R&D costs increased by $2.9 million to $3 million during FY 2006 compared to $146,000 in FY 2005. The increase in R & D costs is the result of the Company’s Picometrix acquisition ($2.7 million) and other non-Picometrix product R&D initiatives, which amounted to $200,000. We expect that R&D expenses will increase in the upcoming fiscal year, as we focus on new opportunities brought to us as a result of the Picometrix acquisition.

Marketing and sales expenses increased by $716,000 (59%) to $1.9 million in FY 2006, which is 8% of sales, which is the same percentage as FY 2005. The acquisition of Picometrix accounted for $545,000 of the sales and marketing expense increase. Planned additions to the sales department during the year accounted for $154,000 of increased compensation, travel and related expenses. Overall advertising and marketing expenses increased by approximately $165,000, primarily associated with products sold into the telecommunications market. The Company is committed to building our sales & marketing function in the telecommunications, Homeland Security, military and industrial sensing markets and anticipates further increases in compensation, travel and related expenses during FY 2007.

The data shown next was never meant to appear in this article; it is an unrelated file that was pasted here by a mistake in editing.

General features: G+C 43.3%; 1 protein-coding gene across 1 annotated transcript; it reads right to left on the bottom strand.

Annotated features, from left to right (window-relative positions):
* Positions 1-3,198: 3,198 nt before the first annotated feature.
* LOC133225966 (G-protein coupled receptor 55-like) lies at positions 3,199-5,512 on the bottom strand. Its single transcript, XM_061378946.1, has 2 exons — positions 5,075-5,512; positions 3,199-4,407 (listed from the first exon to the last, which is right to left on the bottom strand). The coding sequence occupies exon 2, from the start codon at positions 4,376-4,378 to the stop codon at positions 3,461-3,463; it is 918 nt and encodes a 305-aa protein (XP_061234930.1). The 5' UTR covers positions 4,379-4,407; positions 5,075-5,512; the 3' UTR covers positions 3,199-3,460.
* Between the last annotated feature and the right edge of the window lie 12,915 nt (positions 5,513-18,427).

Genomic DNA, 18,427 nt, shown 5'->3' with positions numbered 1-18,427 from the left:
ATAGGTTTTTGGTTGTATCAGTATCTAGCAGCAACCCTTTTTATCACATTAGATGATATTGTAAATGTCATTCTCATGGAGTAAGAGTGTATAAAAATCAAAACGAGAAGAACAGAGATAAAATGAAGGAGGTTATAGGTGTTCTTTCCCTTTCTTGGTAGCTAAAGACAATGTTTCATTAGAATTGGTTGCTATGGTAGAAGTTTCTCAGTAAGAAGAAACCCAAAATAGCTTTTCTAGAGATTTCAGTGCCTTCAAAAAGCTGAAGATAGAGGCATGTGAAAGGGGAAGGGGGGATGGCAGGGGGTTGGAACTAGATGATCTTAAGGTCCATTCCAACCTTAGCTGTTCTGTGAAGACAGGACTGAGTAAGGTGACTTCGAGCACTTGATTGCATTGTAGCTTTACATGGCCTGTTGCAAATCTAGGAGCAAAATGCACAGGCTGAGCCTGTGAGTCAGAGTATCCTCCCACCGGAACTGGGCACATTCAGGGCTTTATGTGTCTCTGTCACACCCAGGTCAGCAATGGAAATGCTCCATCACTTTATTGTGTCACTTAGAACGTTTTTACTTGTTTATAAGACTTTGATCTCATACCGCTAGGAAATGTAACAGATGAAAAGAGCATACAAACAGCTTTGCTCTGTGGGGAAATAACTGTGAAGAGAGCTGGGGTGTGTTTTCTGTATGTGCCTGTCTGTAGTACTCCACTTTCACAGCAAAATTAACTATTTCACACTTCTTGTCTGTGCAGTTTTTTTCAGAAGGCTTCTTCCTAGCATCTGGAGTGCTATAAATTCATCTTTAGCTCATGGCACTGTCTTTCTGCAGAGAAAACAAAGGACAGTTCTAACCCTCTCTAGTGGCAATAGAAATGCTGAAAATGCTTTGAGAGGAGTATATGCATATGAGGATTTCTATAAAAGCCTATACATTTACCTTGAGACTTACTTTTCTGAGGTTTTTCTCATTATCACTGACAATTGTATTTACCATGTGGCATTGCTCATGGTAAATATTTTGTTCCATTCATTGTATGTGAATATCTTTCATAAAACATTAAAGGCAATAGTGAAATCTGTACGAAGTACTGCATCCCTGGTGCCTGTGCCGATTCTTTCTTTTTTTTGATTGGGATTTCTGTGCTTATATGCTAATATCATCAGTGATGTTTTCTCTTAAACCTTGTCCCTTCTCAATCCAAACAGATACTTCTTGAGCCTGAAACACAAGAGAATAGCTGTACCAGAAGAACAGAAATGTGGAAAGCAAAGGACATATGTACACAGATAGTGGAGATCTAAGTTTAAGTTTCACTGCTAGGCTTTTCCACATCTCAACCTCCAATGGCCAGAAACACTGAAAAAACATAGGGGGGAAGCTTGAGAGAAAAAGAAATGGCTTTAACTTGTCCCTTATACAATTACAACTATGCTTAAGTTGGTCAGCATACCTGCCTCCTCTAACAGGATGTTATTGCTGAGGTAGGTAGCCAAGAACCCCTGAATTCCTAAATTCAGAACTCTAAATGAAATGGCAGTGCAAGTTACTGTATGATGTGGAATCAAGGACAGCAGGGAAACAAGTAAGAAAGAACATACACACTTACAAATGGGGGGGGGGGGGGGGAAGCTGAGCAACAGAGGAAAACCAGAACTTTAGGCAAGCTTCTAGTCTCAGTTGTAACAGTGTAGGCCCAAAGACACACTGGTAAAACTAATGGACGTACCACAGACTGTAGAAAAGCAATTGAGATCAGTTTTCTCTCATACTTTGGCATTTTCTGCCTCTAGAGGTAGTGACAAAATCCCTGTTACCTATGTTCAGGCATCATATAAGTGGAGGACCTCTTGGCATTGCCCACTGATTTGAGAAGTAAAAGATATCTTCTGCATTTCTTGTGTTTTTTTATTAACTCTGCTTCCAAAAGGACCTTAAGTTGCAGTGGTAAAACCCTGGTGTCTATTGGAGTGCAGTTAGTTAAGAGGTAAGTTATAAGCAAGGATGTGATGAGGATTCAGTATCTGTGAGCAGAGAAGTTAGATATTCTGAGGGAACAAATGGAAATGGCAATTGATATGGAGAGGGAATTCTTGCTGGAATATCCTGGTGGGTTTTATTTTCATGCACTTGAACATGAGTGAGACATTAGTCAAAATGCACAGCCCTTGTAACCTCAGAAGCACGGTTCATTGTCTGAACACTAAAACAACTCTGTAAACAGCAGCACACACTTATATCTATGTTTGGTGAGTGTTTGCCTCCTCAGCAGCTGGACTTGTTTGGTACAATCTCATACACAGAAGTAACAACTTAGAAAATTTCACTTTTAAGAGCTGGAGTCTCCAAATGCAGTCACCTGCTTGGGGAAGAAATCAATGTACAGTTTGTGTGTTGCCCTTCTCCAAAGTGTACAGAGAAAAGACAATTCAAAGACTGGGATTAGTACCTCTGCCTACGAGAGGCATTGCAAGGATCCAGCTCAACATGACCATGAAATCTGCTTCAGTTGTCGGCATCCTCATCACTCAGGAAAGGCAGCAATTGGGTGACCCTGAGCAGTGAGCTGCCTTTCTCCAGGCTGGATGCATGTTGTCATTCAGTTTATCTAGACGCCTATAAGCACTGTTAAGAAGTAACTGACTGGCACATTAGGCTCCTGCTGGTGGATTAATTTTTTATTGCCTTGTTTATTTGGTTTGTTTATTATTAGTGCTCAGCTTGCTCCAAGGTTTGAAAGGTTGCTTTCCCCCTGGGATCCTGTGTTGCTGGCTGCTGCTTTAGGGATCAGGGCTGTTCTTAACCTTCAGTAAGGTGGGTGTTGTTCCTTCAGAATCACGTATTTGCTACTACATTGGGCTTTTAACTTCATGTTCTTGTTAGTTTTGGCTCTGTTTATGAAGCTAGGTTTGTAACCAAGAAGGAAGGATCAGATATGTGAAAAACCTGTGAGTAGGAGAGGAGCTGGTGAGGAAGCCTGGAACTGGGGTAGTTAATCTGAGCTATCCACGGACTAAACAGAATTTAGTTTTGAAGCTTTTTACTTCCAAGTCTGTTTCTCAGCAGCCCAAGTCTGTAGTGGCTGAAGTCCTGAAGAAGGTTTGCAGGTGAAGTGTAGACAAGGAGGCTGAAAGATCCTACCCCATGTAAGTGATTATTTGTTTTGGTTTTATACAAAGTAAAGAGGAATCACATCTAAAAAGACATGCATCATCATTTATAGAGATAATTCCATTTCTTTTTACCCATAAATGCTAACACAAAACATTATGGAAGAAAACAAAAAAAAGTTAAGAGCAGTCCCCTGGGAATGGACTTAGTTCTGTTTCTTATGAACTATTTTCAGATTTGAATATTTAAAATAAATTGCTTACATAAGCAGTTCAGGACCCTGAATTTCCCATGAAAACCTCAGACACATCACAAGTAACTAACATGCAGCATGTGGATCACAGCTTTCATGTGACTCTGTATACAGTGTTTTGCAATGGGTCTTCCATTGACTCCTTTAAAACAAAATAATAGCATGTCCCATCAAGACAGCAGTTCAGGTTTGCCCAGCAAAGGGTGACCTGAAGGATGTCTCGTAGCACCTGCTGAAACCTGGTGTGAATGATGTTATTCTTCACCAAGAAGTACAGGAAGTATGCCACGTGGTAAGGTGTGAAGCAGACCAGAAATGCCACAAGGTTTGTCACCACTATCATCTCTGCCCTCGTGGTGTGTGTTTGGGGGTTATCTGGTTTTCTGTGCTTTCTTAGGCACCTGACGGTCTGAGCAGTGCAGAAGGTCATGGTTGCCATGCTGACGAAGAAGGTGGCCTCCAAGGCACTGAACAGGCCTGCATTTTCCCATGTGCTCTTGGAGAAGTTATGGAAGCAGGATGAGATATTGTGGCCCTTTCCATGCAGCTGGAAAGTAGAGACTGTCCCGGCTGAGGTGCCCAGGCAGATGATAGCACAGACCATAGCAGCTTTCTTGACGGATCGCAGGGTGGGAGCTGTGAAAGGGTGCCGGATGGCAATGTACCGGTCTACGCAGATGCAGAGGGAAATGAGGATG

Total general and administrative expenses increased by $4.1 million (151.4%) to $6.8 million (including amortization and goodwill impairment expense) in FY 2006 as compared to $2.7 million in FY 2005. Expressed as a percentage of net sales, general and administrative expenses represented 29% in FY 2006 as compared to 18% in FY 2005. The increase is primarily attributable to $2.6 million of intangible write-off and amortization, comprised of goodwill impairment of $814,000 for Texas Optoelectronics, intangible amortization of $1.4 million and amortization of financing expenses of $387,000 related to the acquisition of Picometrix. The remaining $1.5 million increased General and Administrative (G&A) costs was the result of added corporate expenses. The Sarbanes-Oxley Act section 404, internal controls, requires the Company to be compliant by fiscal year ending March 2008, based on current market capitalization. External costs required to be in compliance will materially increase over the next two years.